The women change the design of the cane furniture, in terms of shape and the art pattern periodically. The author talked to a shop owner, Mr Rohita Jayaweera, and his wife Mrs Pushpa Dharmadassa. Both had school education upto ‘A’ level, the wife had studied commerce as a subject and found it useful in conducting business. The family earns about Rs.4 000 to Rs.5 000 per month. This is supplemented by some income from the home garden, as they own 0.5 acre of rubber plantation. They consider the future of the cane furniture industry bleak, due to increasing shortage of raw materials and other supplies. The Government is discouraging the business of cane furniture making due to the continued over-exploitation of the rattan as forest resource. Expanded propagation of rattan cane is one way out of this dilemma.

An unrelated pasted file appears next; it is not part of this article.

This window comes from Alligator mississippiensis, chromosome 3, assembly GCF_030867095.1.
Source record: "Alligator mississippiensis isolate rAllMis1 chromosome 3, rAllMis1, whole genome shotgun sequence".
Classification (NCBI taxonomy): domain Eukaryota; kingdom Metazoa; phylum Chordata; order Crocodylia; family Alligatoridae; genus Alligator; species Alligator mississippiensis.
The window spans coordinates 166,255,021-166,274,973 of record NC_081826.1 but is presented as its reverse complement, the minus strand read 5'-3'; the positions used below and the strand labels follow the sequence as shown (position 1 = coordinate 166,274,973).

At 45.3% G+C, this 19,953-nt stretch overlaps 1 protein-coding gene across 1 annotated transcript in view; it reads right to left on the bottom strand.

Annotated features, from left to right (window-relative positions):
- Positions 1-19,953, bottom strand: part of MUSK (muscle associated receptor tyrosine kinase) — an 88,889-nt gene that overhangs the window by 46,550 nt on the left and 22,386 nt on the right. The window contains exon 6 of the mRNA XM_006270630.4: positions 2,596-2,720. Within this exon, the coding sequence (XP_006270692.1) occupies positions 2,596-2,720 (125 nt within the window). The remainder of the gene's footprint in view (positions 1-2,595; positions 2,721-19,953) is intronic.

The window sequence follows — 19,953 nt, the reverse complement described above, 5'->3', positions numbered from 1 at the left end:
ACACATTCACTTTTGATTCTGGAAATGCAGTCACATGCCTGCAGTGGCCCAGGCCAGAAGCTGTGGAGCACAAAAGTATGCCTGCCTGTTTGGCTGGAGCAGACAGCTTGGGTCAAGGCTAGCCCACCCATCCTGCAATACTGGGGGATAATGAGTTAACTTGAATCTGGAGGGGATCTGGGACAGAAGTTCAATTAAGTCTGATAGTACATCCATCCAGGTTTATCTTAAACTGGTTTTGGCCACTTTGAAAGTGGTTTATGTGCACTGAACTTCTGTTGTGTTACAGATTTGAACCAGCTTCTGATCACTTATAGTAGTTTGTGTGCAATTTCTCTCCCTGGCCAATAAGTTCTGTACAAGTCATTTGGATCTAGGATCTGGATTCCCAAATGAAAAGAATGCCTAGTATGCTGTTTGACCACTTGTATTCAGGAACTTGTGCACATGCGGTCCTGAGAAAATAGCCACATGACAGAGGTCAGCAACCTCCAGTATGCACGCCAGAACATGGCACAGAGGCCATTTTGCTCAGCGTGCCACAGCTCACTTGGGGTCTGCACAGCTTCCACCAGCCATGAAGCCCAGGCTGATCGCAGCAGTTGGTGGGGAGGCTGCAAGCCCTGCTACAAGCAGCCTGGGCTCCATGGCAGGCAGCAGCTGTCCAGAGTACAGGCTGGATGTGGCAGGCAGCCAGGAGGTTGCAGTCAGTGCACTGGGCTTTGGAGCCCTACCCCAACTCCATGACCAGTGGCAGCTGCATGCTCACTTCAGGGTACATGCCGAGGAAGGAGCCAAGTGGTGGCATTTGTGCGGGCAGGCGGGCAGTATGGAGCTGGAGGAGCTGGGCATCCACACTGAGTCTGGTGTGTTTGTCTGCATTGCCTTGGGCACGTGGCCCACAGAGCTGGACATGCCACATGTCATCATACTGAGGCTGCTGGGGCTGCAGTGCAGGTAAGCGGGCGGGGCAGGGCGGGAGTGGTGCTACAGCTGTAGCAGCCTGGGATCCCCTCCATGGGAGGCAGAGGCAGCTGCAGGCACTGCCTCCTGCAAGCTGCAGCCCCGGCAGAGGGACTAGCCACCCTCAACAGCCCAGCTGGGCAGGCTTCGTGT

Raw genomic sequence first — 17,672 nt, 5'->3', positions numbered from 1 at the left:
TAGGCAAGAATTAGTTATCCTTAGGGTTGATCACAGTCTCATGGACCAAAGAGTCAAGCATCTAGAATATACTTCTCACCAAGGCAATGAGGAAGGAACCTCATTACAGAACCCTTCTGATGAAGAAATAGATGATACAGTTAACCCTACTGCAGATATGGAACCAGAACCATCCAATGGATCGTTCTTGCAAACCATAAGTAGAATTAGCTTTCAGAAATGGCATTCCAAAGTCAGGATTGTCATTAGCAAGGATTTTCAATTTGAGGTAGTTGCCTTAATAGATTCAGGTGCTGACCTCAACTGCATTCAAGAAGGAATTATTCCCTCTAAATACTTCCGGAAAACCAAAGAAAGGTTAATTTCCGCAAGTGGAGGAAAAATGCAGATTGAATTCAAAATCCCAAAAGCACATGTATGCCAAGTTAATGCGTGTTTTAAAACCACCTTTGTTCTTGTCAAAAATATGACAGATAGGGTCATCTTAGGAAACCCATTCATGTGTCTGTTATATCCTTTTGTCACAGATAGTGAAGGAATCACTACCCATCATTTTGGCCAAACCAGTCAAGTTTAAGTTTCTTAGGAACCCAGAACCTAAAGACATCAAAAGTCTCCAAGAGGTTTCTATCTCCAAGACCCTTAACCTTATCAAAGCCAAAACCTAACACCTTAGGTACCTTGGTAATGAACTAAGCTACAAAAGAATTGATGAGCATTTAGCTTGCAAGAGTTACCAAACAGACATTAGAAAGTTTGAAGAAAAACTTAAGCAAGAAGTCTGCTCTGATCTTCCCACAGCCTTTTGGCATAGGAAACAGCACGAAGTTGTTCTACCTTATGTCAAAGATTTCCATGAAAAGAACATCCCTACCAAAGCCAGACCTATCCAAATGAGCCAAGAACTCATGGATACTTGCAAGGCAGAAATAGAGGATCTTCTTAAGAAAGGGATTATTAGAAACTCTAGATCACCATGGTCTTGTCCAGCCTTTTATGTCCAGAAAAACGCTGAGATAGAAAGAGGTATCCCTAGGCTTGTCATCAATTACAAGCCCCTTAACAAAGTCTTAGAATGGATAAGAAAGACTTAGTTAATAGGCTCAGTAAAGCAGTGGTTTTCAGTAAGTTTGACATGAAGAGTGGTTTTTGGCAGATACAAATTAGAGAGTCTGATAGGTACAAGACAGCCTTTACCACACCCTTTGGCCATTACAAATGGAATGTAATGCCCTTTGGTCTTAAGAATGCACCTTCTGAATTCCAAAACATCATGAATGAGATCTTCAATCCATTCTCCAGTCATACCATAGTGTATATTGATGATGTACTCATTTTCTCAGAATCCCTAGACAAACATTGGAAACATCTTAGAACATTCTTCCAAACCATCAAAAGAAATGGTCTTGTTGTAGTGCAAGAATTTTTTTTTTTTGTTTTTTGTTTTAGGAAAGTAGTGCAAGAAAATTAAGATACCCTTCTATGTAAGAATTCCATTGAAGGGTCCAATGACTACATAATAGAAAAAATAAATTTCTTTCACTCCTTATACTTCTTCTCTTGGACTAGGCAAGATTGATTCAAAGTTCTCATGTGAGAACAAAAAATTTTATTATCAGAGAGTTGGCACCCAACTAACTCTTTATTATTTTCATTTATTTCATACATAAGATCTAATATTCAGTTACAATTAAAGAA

8.4 Bamboo and palm products
Five species of bamboo are commonly used in Sri Lanka. Three are native, and two are introduced species. Both native and cultivated species provide raw material for the bamboo industry. Traditional production of basketware, bamboo flutes, ornamental items etc. Is based on native species, while the two introduced large-diameter species are used primarily as wood substitutes in the construction industry. The three native species (bata species) grow primarily in natural forests in the wet and intermediate zones. The number of workers engaged in bamboo craft production is smaller that engaged in rattan production.
Bamboo is utilised for household items and agricultural use as in winnows containers, called ‘kuruniya’ or ‘laha’ of woven strips for measuring paddy. Wayside shops sell bamboo handicrafts, variously dyed. Women are the main craft persons.